If you only purchase Hospital cover, however, you will still need to pay out-of-pocket for almost all routine expenses.
What is Extras Cover?
Extras cover pays for some or all of the routine care you require in order to stay healthy. Policies can include cover for:
- Dental care, including preventative dental care, crowns, bridges and dentures
- Chiropractic care
- Optical care
- Speech therapy
- Eye therapy
- Occupational therapy
- Medical massage
- Psychological treatment
- Hearing aids
This does not mean that every Extras policy will offer all of these different kinds of cover.
What are Some Important Differences Between Hospitals Cover and Extras Cover?
Healthl funds obviously differ completely in the types of services and treatments they cover. There are also some other important differences as well. For example:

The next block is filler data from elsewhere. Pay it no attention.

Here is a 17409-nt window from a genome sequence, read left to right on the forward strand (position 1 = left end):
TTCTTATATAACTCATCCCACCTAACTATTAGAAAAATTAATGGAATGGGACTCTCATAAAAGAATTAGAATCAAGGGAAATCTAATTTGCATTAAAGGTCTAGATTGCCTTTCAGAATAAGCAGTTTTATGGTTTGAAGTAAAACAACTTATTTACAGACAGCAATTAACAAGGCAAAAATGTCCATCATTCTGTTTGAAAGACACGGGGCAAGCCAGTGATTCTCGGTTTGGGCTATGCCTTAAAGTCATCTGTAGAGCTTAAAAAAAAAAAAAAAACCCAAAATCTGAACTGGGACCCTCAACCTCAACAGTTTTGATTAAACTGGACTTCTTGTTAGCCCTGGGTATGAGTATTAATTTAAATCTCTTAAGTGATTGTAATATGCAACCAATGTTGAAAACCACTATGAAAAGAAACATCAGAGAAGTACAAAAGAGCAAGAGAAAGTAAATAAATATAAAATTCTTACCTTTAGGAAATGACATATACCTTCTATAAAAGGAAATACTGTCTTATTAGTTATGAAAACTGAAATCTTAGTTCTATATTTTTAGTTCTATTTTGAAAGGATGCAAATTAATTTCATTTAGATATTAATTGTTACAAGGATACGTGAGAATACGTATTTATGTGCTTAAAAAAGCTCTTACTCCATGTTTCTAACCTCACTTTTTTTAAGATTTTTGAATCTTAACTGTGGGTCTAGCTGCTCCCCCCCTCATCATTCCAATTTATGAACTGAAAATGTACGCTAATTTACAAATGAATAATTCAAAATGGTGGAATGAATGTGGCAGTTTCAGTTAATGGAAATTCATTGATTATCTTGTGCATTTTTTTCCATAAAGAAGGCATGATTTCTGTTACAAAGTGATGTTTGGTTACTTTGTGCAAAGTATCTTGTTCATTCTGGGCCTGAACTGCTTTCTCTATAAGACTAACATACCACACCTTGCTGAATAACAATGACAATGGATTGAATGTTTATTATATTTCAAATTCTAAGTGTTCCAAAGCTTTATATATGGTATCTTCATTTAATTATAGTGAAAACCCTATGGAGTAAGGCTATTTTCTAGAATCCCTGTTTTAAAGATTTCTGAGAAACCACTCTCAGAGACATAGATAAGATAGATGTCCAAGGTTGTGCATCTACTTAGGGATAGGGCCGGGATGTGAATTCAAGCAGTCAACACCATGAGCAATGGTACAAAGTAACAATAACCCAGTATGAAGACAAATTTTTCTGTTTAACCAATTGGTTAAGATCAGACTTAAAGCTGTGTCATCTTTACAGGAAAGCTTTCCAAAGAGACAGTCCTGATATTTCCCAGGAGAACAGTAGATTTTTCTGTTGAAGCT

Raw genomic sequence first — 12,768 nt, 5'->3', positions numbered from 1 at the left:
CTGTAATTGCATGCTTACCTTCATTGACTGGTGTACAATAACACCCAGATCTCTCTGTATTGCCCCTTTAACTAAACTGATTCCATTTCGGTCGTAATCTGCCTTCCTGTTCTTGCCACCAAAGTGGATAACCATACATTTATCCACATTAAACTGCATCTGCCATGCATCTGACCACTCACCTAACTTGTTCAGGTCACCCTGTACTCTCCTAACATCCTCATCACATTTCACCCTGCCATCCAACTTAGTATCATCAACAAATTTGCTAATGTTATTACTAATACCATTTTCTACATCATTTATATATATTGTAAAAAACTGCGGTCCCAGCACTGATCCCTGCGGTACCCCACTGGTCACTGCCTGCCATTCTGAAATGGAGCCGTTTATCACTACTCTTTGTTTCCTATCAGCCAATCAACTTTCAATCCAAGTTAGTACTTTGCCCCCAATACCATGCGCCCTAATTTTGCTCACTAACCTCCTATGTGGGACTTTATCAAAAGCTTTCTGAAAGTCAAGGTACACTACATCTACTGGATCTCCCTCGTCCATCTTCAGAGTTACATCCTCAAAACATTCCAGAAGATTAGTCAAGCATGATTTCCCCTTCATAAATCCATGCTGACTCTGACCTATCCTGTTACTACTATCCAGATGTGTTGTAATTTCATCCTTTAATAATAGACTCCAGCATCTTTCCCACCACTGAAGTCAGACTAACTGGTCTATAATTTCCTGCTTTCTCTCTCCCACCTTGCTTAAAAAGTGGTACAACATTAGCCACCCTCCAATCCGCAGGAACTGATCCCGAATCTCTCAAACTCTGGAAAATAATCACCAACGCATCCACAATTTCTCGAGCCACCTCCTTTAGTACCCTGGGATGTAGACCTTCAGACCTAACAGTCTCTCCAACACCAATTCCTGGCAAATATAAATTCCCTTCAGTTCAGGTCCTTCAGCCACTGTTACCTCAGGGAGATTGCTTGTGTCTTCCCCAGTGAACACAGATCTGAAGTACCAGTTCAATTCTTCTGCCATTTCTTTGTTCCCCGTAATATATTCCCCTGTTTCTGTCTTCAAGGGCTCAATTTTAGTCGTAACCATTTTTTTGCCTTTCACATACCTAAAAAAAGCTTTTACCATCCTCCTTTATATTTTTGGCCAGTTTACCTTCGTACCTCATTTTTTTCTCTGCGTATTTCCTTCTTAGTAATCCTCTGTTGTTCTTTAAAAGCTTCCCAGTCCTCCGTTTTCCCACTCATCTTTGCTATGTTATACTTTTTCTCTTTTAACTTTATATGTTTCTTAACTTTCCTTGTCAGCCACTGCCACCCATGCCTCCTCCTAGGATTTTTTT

- You should purchase Hospital cover if your income exceeds $90,000 for individuals and $180,000 for families. There is no penalty for not purchasing Extras coverage. Extras cover is optional to buy and you face no consequences if you opt out. However, if you do not purchase Hospital cover and you are a higher earner, you will pay a penalty equal to a percentage of your income. This calculator will help you to determine penalties.
- Lifetime Health Cover loading makes Hospital cover more costly if you wait to buy but doesn’t apply to Extras cover. If you are 31 or over, you will be charged an extra two percent for each year over age 31 when you buy Hospital cover for the first time. This LHC loading is mandated by law. There is no legal requirement that health funds charge LHC loading penalties if you wait to purchase Extras cover and LHC loading does not raise premiums if you wait to buy Extras cover.
How Much Will LHC Cost You?